But in those early days, Latinos weren't supposed to make rock 'n' roll. They were supposed to play traditional Mexican music for a Mexican audience, and any crossover required a makeover — which is why the first hugely influential Mexican-American rockabilly artist, Richard Valenzuela, became the more anglicized Ritchie Valens.

The legacy of Valens, who died at just 17 in the infamous 1959 plane crash that also killed Buddy Holly and "The Big Bopper" J.P. Richardson, lives on through the 1987 biopic La Bamba and was enshrined in the Rock and Roll Hall of Fame in 2001. But many other influential Hispanic artists — particularly the Chicano musicians who helped pioneer the rockabilly and R&B scenes in Phoenix — have been forgotten and are still waiting to be recognized for their contributions to the city's musical culture.

One of the most important figures in Phoenix's early Latino music scene was businessman Leonard Calderon. He opened the Calderon Ballroom in the early '50s. By the early '60s, the place was packed every weekend for Latin music nights.

"The Calderon Ballroom was the place for the Mexican community," says Frank Barrios, author of Mexicans in Phoenix. "Just about every Hispanic from Phoenix went to the Calderon Ballroom. That area was called the 'Golden Gate Barrio,' and people took a lot of pride in being part of that community."

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7 comments
sierra19urias
sierra19urias

first of all the original drummer for the jokers was Robert Urias on base luz gonzalez they are the ones who created the jokers and as for the fabulous jokes well that was just another band that could NOT come up with a name

ethompson11
ethompson11

LMAO ARE YOU FUCKING KIDDING ME? MARCO WAS AND STILL IS ONE OF THE BIGGEST CLOWNS IN THE PHX SCENE.. HE WASNT ONE OF THE FIRST ROCKABILLYS IN PHX... HE WAS ONE OFT HE FIRST HATED... WHO IS THE CLUELESS OWNER OF THE CLUB WHO STATED HE WAS? THAT MAN SHOULD BE SHOT.

James Bailey
James Bailey

Hadley Murrell, . . . "One of the biggest beefs I have is the guys who were really the foundation of music in Phoenix have not been recognized by the Arizona Music Hall of Fame. I really think that's a shame."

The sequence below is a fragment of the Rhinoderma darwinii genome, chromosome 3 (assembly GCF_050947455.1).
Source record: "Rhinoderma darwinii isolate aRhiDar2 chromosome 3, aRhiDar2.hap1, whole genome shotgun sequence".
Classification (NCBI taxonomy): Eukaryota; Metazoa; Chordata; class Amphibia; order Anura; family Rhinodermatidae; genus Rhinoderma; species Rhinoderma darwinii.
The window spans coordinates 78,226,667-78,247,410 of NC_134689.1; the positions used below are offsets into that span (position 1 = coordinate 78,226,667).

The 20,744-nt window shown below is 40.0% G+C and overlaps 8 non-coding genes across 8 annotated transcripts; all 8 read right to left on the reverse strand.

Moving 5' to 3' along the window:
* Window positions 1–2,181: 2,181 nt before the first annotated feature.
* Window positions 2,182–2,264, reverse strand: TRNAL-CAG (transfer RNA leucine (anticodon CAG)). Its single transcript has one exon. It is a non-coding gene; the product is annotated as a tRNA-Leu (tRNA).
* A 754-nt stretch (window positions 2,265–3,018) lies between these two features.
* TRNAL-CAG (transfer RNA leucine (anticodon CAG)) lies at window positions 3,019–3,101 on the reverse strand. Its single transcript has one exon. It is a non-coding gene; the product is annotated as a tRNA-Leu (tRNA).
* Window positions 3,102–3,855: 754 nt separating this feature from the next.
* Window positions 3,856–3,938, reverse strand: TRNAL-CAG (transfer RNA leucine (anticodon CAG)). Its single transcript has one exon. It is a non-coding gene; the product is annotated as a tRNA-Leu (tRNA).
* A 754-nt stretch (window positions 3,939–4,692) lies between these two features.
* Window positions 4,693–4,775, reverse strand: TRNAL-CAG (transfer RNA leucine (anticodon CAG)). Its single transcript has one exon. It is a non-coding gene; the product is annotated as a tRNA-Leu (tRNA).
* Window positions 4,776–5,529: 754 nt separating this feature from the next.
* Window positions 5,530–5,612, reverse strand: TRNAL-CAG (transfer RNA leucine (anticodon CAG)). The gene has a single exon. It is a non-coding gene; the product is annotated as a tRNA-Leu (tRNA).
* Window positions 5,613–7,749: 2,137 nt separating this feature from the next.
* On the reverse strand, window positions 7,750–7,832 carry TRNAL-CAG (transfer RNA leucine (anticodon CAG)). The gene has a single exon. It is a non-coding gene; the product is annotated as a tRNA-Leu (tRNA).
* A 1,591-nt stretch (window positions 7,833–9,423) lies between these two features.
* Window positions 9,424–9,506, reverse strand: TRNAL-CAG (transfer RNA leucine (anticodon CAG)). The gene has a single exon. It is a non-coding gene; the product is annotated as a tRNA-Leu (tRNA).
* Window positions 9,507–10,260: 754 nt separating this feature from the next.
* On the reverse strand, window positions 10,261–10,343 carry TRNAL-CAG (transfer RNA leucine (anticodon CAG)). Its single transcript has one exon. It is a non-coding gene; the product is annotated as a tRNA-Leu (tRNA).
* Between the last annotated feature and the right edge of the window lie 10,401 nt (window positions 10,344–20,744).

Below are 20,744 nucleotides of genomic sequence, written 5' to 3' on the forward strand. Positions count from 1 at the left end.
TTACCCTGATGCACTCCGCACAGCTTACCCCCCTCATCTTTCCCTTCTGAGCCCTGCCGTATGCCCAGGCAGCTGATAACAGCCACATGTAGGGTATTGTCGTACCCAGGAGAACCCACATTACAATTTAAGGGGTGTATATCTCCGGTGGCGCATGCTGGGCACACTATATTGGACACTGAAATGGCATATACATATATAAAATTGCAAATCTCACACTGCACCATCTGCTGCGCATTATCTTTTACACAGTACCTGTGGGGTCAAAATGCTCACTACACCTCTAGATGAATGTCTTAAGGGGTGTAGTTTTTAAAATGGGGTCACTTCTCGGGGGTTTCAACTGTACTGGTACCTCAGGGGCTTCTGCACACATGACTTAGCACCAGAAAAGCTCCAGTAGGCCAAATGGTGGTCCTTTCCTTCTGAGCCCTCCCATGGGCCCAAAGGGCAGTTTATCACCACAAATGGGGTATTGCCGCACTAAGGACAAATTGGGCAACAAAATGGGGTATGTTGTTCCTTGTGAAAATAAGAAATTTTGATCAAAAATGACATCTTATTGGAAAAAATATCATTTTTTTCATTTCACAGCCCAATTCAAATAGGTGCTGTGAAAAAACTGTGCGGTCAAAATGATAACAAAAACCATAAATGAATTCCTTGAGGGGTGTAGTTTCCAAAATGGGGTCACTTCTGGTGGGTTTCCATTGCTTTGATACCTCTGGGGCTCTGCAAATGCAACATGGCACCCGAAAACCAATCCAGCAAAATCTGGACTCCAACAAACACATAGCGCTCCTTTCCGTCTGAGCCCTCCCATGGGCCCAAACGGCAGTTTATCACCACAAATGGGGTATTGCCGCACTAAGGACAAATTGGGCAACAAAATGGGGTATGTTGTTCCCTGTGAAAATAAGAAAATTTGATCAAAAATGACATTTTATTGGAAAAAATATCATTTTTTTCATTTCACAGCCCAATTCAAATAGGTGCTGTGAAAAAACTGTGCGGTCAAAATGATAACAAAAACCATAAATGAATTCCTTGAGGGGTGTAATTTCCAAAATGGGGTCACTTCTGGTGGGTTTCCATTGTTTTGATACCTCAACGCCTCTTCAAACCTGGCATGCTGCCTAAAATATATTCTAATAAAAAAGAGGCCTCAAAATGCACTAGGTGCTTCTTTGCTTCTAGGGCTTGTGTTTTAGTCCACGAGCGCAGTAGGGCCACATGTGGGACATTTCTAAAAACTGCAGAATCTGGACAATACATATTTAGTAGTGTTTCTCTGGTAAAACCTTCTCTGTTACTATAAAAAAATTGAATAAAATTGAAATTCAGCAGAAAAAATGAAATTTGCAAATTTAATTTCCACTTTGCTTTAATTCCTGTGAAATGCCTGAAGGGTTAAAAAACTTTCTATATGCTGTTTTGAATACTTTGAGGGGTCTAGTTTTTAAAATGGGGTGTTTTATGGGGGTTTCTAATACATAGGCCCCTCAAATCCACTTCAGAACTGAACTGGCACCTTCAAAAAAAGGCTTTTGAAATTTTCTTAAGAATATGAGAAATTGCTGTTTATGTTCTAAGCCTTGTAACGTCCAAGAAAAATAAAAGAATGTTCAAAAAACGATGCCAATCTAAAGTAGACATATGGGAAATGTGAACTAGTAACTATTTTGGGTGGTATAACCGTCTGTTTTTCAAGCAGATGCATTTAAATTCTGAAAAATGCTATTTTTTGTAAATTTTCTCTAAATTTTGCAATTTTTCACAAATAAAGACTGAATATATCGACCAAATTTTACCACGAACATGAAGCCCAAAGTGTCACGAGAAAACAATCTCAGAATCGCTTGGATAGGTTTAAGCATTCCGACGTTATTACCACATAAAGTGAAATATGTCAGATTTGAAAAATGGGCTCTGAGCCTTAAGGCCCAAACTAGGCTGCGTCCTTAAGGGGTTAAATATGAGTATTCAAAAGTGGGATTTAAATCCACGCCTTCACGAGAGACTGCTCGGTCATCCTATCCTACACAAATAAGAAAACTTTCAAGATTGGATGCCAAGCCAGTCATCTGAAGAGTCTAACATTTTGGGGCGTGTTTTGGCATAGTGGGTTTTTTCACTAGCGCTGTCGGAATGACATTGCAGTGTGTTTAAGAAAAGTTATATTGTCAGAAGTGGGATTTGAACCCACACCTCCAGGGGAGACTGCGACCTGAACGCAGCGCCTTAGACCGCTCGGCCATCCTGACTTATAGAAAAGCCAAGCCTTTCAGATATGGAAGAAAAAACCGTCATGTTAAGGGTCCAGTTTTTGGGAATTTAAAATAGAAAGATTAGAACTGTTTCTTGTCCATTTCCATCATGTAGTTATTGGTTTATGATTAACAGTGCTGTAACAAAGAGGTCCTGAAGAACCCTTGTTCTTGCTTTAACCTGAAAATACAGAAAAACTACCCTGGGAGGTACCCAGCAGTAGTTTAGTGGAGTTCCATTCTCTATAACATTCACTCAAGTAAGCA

I want to thank Hadley for the above statement. If he had not stated it, I would never have went to the Arizona Music and Entertainment Hall of Fame website www.azmusichalloffame.org and found a number of Chicano musicians from Arizona actually HAVE been inducted there - along with a lot of other really talented people from Arizona. For example, there's a Chicano Artist from Arizona EDUARDO "LALO" GUERRERO who is a member there. The FATHER of Chicano music.

In addition, under "future" inductees, WOW, there's Calderon Ballroom! AND numerous other hispanic/latino musicians and entertainers there.

I believe that Mario Moreno is an inductee in the Arizona Blues Hall of Fame as is Tony Uribe from Tucson. http://www.azblueshof.com

After getting that wonderful history of Hispanics/Latinos/ Chicanos in Arizona music history from the New Times article and then getting "the rest of the story" from the Arizona Music and Entertainment Hall of Fame and the Arizona Blues Hall of Fame, I felt I had really been enriched.

So, thank you Hadley for your highly inaccurate statement - It led me out of ignorance and into a new appreciation for hispanics and latino/latinas in Arizona music history.

OH - BTW - My lead singer's is from Puerto Rico and is the daughter of Rufus Thomas!

Moral of the Story - Don't believe everything a DJ says - double check those vatos!

Belle
Belle

Awesome article! Viva "Razabilly"

Wolf
Wolf

Thank you !!!!!